1. The “Last known photo” is the one found on the person’s camera after their or someone’s death, often in a tragic or dramatic situation. “This is the last known photo of Mr. Hammerstein, who hasnot been seen since March 12.”

  2. Sure. And? Does that setting cause the subject of the photo to disappear? Really not sure the comic provides enough to hang an actual joke on.

  3. I have most of the same questions chipchristian does. It’s like this would be part of the set-up section in an eerie-supernatural movie, meant to suggest something a little bit off which will be an intriguing or mysterious element. But here we’re not going to get the continuation of the story, so it’s an open question whether this is enough of a frisson in itself.

  4. If you use the “Last known photo” setting, it will apparently make sure it’s the last known photo you take.

  5. It’s not last known photo taken by the camera, it’s last known photo of the subject. If you use that setting, whatever you take a picture of will be killed/destroyed before anyone else can take another photo. It’s a camera version of the Death Note.

  6. Or the Dead Man’s Exposure.
    If exposure even makes sense for digital camera.
    “For when you take
    that dead man’s shot
    your photography days are up.”
    Dylan – Ramblin’ Gamblin’ Ansel

  7. I took it to mean you use a camera sporadically and need to refresh your memory of how to use it and your muscle memory, and you hit a file list of the last time you used it…. and you see it was that awkward trip to Homer Alaska in 2007 and you remember how you intended to you it more but there was this one buggy inefficient way of transfering photos to computer directories but the iPhotos software never worked as intuitively and never flowed smoothly that it was just easier to just… stop taking photos… but now you want to again but you are annoyed that you never did develop a workflow that actually worked and are annoyed at yourself for being so inelastic and you look at the date 2007 … was that really 14 years ago and you’ve just gotten that much more stuck and… eff it… you go into a spiral depression and … all you wanted to do was use a camera you hadn’t used in a while.

    I mean, that’s a common and universal experience isn’t it?

  8. Remember film cameras? Remember getting the roll of film developed and the pictures were, in order: kids opening presents around the Christmas tree, Memorial Day parade, kids at the beach, kids’ Halloween costumes, kids opening presents around the Christmas tree, kids sledding down the hill, Easter Sunday, Memorial Day parade, kids at the beach, kids’ Halloween costumes, kids in the woods picking out a Christmas tree.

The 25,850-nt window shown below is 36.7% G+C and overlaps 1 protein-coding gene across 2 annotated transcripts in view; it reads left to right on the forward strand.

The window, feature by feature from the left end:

9. Only tangentially relevant, but I once went out with someone who had a nice informally-taken photo, taken by her parents, of her smiling in her college graduation outfit. She said that was the pic she would want to be her “missing or murdered” picture, ie the portrait splashed all over the news if something appalling had happened to her.

    Back then it was still a fairly current picture, as she still just in her 20s. Luckily she is still with us, though now in her 50s, so perhaps she has selected another more up-to-date image. But I wonder if there could be a setting on cameras sold by the cartoon’s shop for “Missing or Murdered Portrait”.

    I like the cartoon, by the way. There is a spookiness to “last known photo” images of murder victims, like, for instance, John Lennon, though that the extra element of having the murderer caught in the same image. Being able to bring this doom on yourself by inexpert twiddling of some fancy camera dial before taking a selfie or a portrait of someone plays on that.

  10. Somehow thinking of the old San Francisco columnist Herb Caen. He described a night spot where flashy bon vivants with hot dates grinned for photographers, adding that these were the pics that would end up in the newspaper captioned “in happier times”.

  11. Mark in Boston –

    When my dad took photos – and he loved to do so – there would color slides, black and white photos, movies and anything else possible. When we would go somewhere – even to the NY World’s Fair for the day – his big briefcase of cameras would come along including spare film and attachments. He also liked to show us how special effects are filmed – but did not always do the followup. The movie he took which shows my sister upside down jumping into the pool which was supposed to be cut and the film section put back so it would look as if she was jumping out of the pool onto the side of it never was edited to same. When I was little he had darkroom equipment and he would let me “help” develop photos in the bathroom in our Brooklyn apartment’s tiny bathroom – he even showed me how to use my mom’s nail polish to cover removed red color from the bulb we used. (My middle sister, I presume, has the photos now.)

  12. My family’s photos and home movies didn’t reach that level of special effects, but did have innumerable shots of my dad or uncle with outstretched hand and a child posed further away so that in theory they would show up as miniatures sitting in the giant’s hand. Or something similar with the beach palm trees.

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